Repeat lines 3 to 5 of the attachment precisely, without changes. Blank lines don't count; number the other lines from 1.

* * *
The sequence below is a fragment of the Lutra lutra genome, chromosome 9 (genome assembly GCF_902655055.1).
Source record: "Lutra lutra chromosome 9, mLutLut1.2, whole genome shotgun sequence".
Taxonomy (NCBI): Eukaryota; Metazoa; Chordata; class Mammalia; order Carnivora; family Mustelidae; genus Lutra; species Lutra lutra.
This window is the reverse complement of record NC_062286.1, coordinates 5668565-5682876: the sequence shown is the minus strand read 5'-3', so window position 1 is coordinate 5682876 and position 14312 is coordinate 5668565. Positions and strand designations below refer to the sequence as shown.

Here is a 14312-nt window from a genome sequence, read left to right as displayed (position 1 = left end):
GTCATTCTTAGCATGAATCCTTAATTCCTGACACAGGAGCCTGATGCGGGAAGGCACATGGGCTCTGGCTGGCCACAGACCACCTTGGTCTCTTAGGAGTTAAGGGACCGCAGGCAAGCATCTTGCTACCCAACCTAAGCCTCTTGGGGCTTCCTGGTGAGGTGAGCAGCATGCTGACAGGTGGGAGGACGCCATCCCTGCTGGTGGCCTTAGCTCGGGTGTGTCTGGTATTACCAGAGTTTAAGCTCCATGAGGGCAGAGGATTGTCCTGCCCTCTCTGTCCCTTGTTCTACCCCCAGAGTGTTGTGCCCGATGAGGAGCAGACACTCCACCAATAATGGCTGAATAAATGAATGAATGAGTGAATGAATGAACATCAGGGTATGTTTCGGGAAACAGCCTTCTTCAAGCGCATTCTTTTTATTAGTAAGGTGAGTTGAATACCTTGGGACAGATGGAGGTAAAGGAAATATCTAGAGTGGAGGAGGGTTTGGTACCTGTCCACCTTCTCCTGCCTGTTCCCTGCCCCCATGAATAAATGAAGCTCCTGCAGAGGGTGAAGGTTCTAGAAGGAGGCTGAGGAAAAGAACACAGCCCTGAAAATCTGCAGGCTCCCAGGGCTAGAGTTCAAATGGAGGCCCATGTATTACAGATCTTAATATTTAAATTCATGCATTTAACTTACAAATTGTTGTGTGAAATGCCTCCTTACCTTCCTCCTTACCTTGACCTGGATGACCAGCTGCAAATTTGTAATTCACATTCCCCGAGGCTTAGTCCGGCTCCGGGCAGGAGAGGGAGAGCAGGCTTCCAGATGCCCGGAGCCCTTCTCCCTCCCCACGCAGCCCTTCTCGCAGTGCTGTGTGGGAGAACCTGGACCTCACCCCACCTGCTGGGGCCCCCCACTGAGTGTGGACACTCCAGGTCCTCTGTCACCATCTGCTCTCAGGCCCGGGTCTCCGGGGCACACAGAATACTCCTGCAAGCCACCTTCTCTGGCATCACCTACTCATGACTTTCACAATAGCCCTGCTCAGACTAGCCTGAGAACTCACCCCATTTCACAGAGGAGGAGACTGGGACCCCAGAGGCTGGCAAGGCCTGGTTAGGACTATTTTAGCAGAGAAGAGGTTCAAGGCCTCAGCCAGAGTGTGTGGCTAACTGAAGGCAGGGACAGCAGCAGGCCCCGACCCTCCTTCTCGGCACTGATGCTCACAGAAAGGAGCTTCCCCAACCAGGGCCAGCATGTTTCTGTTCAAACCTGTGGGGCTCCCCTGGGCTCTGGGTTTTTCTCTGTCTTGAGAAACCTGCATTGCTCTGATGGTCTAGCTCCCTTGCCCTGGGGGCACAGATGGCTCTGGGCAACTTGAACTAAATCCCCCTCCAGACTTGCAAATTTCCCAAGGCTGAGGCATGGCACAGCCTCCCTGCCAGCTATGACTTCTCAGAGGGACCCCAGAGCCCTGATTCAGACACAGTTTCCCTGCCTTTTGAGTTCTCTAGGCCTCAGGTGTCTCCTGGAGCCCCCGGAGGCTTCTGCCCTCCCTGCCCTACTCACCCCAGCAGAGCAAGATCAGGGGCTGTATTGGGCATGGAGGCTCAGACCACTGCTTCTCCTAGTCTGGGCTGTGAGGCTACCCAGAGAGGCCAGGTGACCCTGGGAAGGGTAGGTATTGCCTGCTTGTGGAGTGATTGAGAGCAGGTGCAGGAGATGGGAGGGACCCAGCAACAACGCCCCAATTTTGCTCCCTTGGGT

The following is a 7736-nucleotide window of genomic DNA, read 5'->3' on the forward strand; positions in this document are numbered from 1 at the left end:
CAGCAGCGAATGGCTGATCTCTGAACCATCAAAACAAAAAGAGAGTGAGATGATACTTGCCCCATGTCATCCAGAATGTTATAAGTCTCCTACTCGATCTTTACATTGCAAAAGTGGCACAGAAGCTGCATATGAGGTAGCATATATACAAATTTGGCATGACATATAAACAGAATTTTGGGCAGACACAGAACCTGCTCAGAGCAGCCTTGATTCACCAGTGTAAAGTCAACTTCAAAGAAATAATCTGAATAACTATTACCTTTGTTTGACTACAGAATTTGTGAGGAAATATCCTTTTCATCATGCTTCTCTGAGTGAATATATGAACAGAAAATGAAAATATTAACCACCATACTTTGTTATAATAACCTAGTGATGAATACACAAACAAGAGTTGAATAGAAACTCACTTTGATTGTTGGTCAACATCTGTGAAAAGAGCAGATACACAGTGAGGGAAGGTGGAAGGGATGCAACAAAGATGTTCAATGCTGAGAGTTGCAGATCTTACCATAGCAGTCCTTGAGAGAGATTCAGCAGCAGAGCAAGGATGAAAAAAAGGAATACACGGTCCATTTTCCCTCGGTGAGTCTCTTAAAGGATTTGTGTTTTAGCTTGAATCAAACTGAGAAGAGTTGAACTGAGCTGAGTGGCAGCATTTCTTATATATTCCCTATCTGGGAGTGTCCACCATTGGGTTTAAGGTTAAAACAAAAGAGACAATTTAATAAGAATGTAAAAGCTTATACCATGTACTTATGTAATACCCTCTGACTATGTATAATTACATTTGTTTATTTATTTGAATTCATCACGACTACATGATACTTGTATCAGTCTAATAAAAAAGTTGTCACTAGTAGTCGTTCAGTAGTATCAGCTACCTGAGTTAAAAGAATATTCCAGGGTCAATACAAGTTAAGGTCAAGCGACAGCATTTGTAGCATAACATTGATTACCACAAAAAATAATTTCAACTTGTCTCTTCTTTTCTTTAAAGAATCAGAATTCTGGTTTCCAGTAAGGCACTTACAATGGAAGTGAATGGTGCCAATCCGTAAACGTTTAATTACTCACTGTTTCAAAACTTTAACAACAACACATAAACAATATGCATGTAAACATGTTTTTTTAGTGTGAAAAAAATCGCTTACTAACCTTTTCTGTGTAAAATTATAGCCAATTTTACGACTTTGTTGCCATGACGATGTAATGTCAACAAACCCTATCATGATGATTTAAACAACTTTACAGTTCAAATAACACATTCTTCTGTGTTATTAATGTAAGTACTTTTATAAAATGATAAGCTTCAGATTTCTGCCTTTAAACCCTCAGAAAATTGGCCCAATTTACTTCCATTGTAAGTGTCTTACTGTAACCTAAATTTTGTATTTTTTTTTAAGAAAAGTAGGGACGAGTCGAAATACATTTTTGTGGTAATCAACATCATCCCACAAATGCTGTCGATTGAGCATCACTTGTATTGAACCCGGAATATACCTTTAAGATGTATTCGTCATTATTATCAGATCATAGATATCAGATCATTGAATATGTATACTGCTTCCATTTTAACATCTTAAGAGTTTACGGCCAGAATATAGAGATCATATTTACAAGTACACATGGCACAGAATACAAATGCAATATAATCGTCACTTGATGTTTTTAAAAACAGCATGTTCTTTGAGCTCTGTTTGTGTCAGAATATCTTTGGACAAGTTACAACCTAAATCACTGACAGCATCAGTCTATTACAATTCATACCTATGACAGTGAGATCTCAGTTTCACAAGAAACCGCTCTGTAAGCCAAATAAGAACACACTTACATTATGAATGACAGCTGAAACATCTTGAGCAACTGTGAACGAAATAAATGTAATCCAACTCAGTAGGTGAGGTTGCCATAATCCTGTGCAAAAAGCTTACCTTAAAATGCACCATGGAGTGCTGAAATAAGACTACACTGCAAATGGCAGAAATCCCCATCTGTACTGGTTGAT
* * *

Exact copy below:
Taxonomy (NCBI): Eukaryota; Metazoa; Chordata; class Mammalia; order Carnivora; family Mustelidae; genus Lutra; species Lutra lutra.
This window is the reverse complement of record NC_062286.1, coordinates 5668565-5682876: the sequence shown is the minus strand read 5'-3', so window position 1 is coordinate 5682876 and position 14312 is coordinate 5668565. Positions and strand designations below refer to the sequence as shown.

Here is a 14312-nt window from a genome sequence, read left to right as displayed (position 1 = left end):